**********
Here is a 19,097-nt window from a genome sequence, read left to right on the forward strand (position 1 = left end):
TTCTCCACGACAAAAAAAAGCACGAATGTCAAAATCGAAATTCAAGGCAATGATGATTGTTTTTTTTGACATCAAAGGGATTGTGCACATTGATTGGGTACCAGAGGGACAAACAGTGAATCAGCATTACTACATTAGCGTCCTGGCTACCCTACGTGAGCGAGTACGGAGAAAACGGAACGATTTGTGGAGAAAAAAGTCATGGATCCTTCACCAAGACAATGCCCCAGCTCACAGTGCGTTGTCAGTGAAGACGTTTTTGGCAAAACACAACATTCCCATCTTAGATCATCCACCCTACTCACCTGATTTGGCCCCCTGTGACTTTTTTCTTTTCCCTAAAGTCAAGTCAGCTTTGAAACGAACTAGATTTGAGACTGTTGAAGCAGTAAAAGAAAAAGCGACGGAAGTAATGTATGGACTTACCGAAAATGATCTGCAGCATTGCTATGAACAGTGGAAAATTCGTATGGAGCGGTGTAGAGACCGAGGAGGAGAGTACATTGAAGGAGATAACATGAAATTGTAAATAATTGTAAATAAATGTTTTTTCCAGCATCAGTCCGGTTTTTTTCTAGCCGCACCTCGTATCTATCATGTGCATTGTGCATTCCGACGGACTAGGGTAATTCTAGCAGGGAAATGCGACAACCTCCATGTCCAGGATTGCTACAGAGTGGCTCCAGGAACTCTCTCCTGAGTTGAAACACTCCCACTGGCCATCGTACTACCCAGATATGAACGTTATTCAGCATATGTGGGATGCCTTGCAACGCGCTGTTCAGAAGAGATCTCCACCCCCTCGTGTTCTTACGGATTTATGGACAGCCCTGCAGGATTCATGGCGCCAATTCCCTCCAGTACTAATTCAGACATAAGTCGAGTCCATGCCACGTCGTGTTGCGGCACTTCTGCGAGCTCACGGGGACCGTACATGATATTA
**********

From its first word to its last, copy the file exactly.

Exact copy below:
Here is a 19,097-nt window from a genome sequence, read left to right on the forward strand (position 1 = left end):
TTCTCCACGACAAAAAAAAGCACGAATGTCAAAATCGAAATTCAAGGCAATGATGATTGTTTTTTTTGACATCAAAGGGATTGTGCACATTGATTGGGTACCAGAGGGACAAACAGTGAATCAGCATTACTACATTAGCGTCCTGGCTACCCTACGTGAGCGAGTACGGAGAAAACGGAACGATTTGTGGAGAAAAAAGTCATGGATCCTTCACCAAGACAATGCCCCAGCTCACAGTGCGTTGTCAGTGAAGACGTTTTTGGCAAAACACAACATTCCCATCTTAGATCATCCACCCTACTCACCTGATTTGGCCCCCTGTGACTTTTTTCTTTTCCCTAAAGTCAAGTCAGCTTTGAAACGAACTAGATTTGAGACTGTTGAAGCAGTAAAAGAAAAAGCGACGGAAGTAATGTATGGACTTACCGAAAATGATCTGCAGCATTGCTATGAACAGTGGAAAATTCGTATGGAGCGGTGTAGAGACCGAGGAGGAGAGTACATTGAAGGAGATAACATGAAATTGTAAATAATTGTAAATAAATGTTTTTTCCAGCATCAGTCCGGTTTTTTTCTAGCCGCACCTCGTATCTATCATGTGCATTGTGCATTCCGACGGACTAGGGTAATTCTAGCAGGGAAATGCGACAACCTCCATGTCCAGGATTGCTACAGAGTGGCTCCAGGAACTCTCTCCTGAGTTGAAACACTCCCACTGGCCATCGTACTACCCAGATATGAACGTTATTCAGCATATGTGGGATGCCTTGCAACGCGCTGTTCAGAAGAGATCTCCACCCCCTCGTGTTCTTACGGATTTATGGACAGCCCTGCAGGATTCATGGCGCCAATTCCCTCCAGTACTAATTCAGACATAAGTCGAGTCCATGCCACGTCGTGTTGCGGCACTTCTGCGAGCTCACGGGGACCGTACATGATATTA